Although going to university to study a course you are passionate about is an exciting challenge, many students find it hard at times to keep on top of their workload and stick to deadlines. Even if you enjoy your course, you may still feel stressed and worried about the academic pressure that comes with studying at a higher level, especially as you enter the final years of your degree. These feelings are common but it’s good to be aware of the signs that you are struggling and to know where you can go for help.
For blind and partially sighted students, there are extra challenges that can come with studying at university. You may find completing work takes you longer than expected due to your vision impairment or that the technology you are using is not meeting your access needs. Additionally, you may feel stressed about your academic progress if you do not have the support in place that you expected, or if you are struggling to get your learning materials in your preferred accessible format.
The good news is, most problems have a solution and there are many ways for you to get support. It’s important to get help as soon as possible to enable you to succeed with your course and to keep negative feelings at bay.
Support from your university
Your university should be the first point of contact if you are having difficulties directly related to your studies. All universities will offer slightly different types of support and you can usually find out more via your university’s website. Here are some of the people that will be there to support you if you’re having difficulties:
- Disability Advisors – as a blind or partially sighted student you will probably be in contact with a disability advisor at your university. Your advisor will be able to help you with many aspects of your academic study such as ensuring you receive your learning materials in accessible formats, supporting applications for extensions and deferrals if you need them, exam arrangements and putting in place any other support that you need. Find out more about Disability Advisers and how they can support you.
- Course Teams – if you are not sure if you’ve picked the right subject or modules your course team will be able to offer you advice. Your course team may be made up of lecturers, tutors and course administrators.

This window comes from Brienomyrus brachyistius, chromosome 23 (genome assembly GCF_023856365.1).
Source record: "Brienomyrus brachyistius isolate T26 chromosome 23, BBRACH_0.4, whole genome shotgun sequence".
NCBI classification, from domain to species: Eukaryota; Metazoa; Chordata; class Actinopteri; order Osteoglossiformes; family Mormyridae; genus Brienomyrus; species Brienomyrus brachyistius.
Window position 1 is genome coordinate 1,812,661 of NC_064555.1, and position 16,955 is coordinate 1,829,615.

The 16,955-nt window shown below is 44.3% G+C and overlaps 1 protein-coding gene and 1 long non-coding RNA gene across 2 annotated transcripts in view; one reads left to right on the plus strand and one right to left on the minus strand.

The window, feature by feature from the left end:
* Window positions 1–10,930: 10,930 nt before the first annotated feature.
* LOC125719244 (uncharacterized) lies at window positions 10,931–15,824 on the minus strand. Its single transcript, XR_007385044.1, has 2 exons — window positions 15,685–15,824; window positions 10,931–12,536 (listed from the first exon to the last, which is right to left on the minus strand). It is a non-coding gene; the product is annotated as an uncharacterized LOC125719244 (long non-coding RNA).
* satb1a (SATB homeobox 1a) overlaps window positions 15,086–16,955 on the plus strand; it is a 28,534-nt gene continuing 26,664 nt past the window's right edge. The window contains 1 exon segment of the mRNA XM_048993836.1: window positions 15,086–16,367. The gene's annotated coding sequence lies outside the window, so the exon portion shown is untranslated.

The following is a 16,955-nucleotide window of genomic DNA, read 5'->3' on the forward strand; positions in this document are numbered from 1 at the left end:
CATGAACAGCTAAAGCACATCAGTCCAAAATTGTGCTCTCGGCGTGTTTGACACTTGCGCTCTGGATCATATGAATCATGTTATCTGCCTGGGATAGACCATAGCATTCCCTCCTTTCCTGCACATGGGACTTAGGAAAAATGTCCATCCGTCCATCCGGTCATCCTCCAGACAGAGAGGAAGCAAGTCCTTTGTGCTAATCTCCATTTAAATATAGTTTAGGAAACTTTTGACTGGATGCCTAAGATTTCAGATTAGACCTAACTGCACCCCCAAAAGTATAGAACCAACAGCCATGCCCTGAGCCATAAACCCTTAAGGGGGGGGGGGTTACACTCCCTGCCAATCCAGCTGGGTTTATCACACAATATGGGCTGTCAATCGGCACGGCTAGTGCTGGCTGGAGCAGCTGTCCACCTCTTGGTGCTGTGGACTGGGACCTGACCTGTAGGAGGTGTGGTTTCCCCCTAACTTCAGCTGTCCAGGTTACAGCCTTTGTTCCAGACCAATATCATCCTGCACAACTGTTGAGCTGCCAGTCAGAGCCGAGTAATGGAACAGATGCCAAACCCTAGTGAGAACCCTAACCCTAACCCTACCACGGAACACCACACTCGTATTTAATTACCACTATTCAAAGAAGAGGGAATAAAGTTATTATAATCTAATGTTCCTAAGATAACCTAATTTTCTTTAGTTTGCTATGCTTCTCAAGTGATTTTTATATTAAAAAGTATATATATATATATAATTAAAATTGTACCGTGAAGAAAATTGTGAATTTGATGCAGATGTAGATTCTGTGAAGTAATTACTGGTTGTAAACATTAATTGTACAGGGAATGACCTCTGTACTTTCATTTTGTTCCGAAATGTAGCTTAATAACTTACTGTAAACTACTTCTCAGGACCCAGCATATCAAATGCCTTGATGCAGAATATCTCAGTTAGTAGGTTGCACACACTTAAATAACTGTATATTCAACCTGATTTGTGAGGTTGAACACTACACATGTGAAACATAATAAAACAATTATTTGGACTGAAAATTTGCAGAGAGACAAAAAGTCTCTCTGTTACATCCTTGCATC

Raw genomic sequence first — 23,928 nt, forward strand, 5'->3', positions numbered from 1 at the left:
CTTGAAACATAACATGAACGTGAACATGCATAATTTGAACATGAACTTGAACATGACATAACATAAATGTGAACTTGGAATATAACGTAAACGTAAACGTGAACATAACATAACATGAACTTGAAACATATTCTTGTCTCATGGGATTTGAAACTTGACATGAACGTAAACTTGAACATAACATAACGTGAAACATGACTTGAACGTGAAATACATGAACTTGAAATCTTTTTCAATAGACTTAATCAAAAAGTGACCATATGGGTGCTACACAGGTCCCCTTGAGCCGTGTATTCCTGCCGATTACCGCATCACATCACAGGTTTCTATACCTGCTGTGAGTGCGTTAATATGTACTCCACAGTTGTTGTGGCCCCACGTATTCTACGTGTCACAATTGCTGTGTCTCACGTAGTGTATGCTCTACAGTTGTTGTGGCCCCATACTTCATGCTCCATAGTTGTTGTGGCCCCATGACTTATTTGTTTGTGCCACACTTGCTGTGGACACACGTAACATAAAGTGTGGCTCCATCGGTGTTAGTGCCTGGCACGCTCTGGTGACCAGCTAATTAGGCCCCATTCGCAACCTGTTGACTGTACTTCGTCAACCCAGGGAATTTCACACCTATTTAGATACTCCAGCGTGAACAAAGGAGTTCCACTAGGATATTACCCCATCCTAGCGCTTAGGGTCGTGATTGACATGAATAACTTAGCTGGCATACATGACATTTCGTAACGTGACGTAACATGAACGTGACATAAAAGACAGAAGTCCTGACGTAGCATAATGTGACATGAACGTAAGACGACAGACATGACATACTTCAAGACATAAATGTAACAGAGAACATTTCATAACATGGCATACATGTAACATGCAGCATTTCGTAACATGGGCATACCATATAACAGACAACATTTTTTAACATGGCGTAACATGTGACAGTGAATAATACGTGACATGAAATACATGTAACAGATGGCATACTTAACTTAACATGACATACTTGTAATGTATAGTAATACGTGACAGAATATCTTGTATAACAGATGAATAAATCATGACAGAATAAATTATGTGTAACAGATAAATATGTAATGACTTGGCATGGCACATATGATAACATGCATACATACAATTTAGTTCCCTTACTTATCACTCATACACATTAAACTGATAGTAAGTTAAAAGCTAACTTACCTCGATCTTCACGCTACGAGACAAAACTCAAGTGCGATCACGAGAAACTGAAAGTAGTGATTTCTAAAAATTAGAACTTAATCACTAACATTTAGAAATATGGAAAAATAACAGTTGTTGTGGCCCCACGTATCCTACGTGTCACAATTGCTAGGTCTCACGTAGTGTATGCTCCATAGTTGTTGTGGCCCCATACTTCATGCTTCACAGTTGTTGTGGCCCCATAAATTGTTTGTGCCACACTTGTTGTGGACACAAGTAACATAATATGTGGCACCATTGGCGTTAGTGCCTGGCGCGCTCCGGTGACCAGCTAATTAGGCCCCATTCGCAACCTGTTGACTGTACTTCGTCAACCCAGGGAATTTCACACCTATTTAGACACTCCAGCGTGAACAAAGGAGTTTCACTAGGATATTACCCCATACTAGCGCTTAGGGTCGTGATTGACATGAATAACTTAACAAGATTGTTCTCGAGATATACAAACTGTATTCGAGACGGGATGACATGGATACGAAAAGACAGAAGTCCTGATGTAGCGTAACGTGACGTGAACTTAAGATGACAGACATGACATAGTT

Support from Disabled Students’ Allowance (DSA)
As a blind or partially sighted student, It’s a good idea to apply for DSA. Having comprehensive support in place will make it easier for you to succeed with your studies.
If you are already in receipt of DSA and unexpected difficulties with your course are affecting your mental health, DSA may be able to help by changing or adjusting the support they have awarded to better suit your needs.
Your disability advisor can help you with applying for or requesting changes to your DSA. It’s also important to remember that DSA can provide additional specialist help for students with mental health conditions. Check out our guide to Disabled Students’ Allowance (DSA) to find out more.
Need support with accessing your studies?
The Thomas Pocklington Trust (TPT) Student Support Service offers free advice and guidance to blind and partially sighted students about any issue linked to your studies.
Our education webpages have a wide range of resources about university study, such as applying for DSA, revision tips and information about accessible technology.
You can read our Student stories which share the experiences of blind and partially sighted students on their education journeys. Many of the stories include tips about how to overcome challenges at university. Check them out here!
We also have our Student Support Community on Facebook, a space for students to share advice and information, ask questions, and connect with those going through similar situations in a positive, supportive environment. Join the group here!
If you have any questions or would like support in accessing your studies, please reach out to us by visiting our Student Support Service homepage.
I’m currently experiencing a mental health crisis. What should I do?
If your life may be at risk or you do not think you can keep yourself or someone else safe from harm, call 999. A mental health emergency should be taken as seriously as a physical one. You will not be wasting anyone’s time.
If you think you need urgent mental health support or advice, please contact your local NHS urgent mental health helpline. You can find your local service via the following link:
Find a local NHS urgent mental health helpline in England
Similar services are also available in Wales, Scotland and Northern Ireland, you can find out about support in your area by calling 111.
If you would like to talk to someone at any time of day or night about anything you are struggling with, you can call the Samaritans listening service on 116123.
If you or a young person you know are not coping with life, you can call Papyrus’ HOPELINK phoneline for suicide prevention advice on 0800 068 4141, between 9am and 12pm, or text 07860 039 9637.